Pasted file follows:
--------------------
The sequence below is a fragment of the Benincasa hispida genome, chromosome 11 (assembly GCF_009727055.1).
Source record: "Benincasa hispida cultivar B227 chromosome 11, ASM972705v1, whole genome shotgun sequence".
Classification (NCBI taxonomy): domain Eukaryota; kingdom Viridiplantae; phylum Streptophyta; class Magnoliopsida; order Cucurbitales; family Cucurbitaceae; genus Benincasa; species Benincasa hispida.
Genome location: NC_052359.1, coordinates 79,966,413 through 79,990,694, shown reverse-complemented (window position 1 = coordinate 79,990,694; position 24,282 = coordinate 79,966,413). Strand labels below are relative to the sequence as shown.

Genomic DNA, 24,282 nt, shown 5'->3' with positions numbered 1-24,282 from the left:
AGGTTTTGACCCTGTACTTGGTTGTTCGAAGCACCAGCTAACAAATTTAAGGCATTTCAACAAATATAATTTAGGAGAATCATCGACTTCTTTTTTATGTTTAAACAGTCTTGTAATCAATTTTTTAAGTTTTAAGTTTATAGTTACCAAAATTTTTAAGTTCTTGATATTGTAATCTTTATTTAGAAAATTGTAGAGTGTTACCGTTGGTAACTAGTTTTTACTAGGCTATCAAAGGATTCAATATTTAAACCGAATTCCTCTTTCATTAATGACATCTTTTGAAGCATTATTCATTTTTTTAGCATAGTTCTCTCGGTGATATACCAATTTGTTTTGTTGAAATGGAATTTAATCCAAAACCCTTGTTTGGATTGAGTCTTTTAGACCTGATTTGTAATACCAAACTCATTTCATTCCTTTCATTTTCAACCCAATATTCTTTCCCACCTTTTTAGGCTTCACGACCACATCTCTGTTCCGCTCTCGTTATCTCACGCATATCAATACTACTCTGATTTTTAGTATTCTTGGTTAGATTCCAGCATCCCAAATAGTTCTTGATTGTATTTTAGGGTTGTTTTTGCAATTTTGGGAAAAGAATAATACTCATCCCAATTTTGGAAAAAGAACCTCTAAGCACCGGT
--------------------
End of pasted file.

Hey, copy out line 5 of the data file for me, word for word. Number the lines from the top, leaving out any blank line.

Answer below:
Genomic DNA, 24,282 nt, shown 5'->3' with positions numbered 1-24,282 from the left: